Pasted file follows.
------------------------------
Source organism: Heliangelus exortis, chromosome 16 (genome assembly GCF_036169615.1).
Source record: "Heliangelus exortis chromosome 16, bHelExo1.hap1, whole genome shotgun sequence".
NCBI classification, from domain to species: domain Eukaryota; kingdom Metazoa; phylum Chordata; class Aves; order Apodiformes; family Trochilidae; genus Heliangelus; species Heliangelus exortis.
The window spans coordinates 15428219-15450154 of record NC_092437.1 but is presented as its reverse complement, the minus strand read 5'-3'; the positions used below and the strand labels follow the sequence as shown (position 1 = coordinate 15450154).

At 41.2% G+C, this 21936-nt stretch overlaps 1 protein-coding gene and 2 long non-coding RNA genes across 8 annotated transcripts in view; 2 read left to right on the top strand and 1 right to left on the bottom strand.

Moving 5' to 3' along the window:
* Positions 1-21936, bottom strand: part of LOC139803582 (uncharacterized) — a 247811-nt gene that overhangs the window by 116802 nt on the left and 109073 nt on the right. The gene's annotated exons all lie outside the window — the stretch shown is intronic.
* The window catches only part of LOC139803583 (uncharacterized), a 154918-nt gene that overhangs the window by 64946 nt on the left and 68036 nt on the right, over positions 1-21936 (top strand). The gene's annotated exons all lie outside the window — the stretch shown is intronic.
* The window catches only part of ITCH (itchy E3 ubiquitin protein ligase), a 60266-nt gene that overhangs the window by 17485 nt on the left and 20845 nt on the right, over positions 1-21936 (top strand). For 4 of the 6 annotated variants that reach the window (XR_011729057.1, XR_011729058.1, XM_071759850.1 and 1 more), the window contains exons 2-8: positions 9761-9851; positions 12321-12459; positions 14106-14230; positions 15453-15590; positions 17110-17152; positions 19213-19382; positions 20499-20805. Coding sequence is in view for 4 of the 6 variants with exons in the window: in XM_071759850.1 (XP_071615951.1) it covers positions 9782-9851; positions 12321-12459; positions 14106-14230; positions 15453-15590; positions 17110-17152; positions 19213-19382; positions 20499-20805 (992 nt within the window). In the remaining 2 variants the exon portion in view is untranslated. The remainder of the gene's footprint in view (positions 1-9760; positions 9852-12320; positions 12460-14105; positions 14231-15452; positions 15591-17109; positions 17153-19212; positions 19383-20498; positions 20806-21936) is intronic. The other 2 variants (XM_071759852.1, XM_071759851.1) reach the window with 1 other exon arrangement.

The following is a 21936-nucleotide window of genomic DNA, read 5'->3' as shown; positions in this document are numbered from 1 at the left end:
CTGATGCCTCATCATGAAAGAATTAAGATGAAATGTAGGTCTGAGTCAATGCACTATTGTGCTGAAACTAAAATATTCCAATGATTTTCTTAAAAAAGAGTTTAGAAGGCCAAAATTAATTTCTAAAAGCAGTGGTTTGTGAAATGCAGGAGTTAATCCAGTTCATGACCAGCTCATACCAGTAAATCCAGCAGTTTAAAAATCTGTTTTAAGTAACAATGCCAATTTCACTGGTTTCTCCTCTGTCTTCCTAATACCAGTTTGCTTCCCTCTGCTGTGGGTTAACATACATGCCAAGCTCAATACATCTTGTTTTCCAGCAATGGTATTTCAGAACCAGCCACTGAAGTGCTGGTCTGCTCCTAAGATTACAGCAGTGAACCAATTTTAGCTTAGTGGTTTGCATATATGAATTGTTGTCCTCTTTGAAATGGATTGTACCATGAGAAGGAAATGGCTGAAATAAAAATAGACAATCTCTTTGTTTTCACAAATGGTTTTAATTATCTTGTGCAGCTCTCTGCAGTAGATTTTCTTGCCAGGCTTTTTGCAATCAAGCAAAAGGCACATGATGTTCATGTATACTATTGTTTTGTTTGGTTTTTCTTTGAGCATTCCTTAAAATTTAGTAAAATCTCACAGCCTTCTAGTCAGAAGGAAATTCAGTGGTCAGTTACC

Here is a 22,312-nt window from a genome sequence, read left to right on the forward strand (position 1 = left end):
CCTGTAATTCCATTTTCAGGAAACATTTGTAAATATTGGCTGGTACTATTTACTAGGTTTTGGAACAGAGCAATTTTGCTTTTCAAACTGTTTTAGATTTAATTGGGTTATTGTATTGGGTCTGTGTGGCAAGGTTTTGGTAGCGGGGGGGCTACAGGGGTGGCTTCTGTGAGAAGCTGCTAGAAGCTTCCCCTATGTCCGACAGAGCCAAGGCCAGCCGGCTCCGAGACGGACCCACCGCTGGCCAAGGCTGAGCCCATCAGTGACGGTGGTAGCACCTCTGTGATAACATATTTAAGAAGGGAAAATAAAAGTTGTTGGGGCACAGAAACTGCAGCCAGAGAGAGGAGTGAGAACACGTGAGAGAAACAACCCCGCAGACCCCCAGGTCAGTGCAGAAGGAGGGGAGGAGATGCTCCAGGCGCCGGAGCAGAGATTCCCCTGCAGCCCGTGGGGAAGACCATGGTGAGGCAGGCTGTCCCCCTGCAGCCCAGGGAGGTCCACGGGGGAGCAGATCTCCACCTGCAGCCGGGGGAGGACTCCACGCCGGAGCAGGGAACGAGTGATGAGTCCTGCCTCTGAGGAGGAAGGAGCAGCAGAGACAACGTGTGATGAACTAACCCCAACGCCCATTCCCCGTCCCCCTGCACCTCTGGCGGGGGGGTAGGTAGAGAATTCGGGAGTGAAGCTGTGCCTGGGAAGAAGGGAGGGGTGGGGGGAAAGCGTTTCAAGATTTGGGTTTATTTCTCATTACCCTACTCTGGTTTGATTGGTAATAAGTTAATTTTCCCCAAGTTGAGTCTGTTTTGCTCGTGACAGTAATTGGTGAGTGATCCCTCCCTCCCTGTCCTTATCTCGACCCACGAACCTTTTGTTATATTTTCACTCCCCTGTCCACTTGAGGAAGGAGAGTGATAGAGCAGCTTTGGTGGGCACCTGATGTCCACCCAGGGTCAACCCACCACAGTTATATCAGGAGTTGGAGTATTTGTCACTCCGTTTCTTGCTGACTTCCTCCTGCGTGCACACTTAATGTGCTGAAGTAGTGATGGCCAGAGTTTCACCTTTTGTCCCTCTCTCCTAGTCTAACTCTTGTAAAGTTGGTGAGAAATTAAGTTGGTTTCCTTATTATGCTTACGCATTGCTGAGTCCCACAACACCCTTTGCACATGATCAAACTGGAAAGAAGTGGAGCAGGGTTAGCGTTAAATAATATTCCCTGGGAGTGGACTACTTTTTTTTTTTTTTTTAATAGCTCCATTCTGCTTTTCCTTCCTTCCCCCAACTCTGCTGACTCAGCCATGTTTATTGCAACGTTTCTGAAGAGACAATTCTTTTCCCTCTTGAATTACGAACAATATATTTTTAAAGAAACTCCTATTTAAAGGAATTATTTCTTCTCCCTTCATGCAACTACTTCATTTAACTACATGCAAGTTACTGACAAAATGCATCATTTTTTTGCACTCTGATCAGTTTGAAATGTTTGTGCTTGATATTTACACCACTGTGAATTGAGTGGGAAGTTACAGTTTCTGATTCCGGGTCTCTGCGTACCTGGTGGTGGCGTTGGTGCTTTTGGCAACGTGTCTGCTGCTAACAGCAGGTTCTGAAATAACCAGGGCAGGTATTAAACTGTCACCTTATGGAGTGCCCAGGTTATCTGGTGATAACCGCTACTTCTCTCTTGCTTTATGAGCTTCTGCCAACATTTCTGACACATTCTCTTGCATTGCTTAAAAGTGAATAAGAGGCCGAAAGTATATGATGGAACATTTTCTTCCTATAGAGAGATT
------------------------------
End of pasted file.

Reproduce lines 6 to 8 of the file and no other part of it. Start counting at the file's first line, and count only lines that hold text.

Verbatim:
Moving 5' to 3' along the window:
* Positions 1-21936, bottom strand: part of LOC139803582 (uncharacterized) — a 247811-nt gene that overhangs the window by 116802 nt on the left and 109073 nt on the right. The gene's annotated exons all lie outside the window — the stretch shown is intronic.
* The window catches only part of LOC139803583 (uncharacterized), a 154918-nt gene that overhangs the window by 64946 nt on the left and 68036 nt on the right, over positions 1-21936 (top strand). The gene's annotated exons all lie outside the window — the stretch shown is intronic.